The residential real estate sector in Baja California Sur, Mexico is experiencing rapid growth with demand estimated to increase more than 60% over pre-pandemic levels.
A real estate entrepreneur in the region explained, “The growth in residential real estate is a side-effect of the pandemic: remote working. Wealthy Americans are moving their residence to the peninsula and they are investing not only in construction but also in amenities: some houses are being directly connected to the US internet, not the local network.”
“The growth in residential real estate is a side-effect of the pandemic: remote working.”
Real estate entrepreneur, Baja California Sur
The region was previously popular with retirees looking for warm weather and natural beauty but the current wave of investors is a younger, working-age demographic.
The entrepreneur continued, “Why be locked up in an apartment in a city somewhere? These people closing deals between multinationals and they can look up and watch the whales go by. There has been a similar effect for rentals, which in the premium sector grew by around 47%.”
Baja California Sur was suffering from the slowdown in tourism, the main source of income for the state so this is welcome respite. The most attractive areas have been Los Cabos and La Paz, which have all the services of a modern city, but other municipalities are clamouring for the arrival of new capital, e.g. Comondú. There is a noticeable openness to developments.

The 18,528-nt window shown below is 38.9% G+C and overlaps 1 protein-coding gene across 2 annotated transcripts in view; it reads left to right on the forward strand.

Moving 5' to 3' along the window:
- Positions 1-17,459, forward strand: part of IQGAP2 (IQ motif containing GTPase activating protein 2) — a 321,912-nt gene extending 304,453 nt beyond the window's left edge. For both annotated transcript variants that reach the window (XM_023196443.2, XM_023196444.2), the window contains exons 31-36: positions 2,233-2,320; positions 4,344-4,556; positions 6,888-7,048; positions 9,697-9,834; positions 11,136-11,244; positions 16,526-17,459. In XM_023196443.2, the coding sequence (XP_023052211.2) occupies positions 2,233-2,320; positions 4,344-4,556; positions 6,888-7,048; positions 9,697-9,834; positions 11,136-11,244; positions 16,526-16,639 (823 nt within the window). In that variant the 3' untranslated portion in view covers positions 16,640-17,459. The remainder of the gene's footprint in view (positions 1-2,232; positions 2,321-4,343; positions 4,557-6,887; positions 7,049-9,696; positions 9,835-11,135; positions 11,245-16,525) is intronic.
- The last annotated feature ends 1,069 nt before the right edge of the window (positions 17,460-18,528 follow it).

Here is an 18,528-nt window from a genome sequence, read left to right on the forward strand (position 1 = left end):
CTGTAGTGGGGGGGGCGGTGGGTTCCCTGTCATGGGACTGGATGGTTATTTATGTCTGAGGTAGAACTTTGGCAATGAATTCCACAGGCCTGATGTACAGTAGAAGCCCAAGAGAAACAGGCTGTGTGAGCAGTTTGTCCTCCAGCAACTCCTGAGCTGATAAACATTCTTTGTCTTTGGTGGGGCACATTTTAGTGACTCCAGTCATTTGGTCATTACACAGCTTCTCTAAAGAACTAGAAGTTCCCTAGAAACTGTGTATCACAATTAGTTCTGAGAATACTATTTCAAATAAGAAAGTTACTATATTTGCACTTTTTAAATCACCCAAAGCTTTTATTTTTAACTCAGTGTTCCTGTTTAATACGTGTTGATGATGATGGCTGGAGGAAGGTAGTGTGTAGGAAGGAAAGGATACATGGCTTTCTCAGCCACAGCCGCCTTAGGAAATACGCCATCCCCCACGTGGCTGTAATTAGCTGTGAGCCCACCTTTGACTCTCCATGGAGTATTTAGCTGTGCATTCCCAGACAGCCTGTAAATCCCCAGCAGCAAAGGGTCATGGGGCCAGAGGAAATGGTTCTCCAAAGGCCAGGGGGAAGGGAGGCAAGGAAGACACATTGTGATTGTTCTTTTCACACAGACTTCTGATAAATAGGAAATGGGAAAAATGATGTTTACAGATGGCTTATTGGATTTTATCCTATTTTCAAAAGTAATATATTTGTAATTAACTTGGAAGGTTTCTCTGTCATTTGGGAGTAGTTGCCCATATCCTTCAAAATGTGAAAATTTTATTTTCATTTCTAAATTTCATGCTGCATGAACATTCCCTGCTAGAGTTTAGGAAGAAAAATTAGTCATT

A local politician has some concerns that unplanned construction could be more of a hindrance than a help, “I have concerns about how services will grow to meet an increase in demand. The availability of water and electricity is something that the tourism industry has always struggled with, it is like the bogeyman of the region. These infrastructure challenges have not been solved yet and the increase in developments generates additional pressure. Unplanned and messy growth is going to create a lot of problems.”
“I have concerns about how services will grow to meet an increase in demand. The availability of water and electricity is something that the tourism industry has always struggled with.”
Politician, Baja California Sur
The environmental impact of new developments also worries the politician, “If the sector is to have sustained growth, then new developments must incorporate architecture that is harmonious with the environment and use local designers as far as possible. Otherwise, the developers will face strong opposition, for example proposed projects in Magdalena have faced strong opposition from the local population over the alienation of land.”
The other unanswered question is what will happen if everyone returns to the office?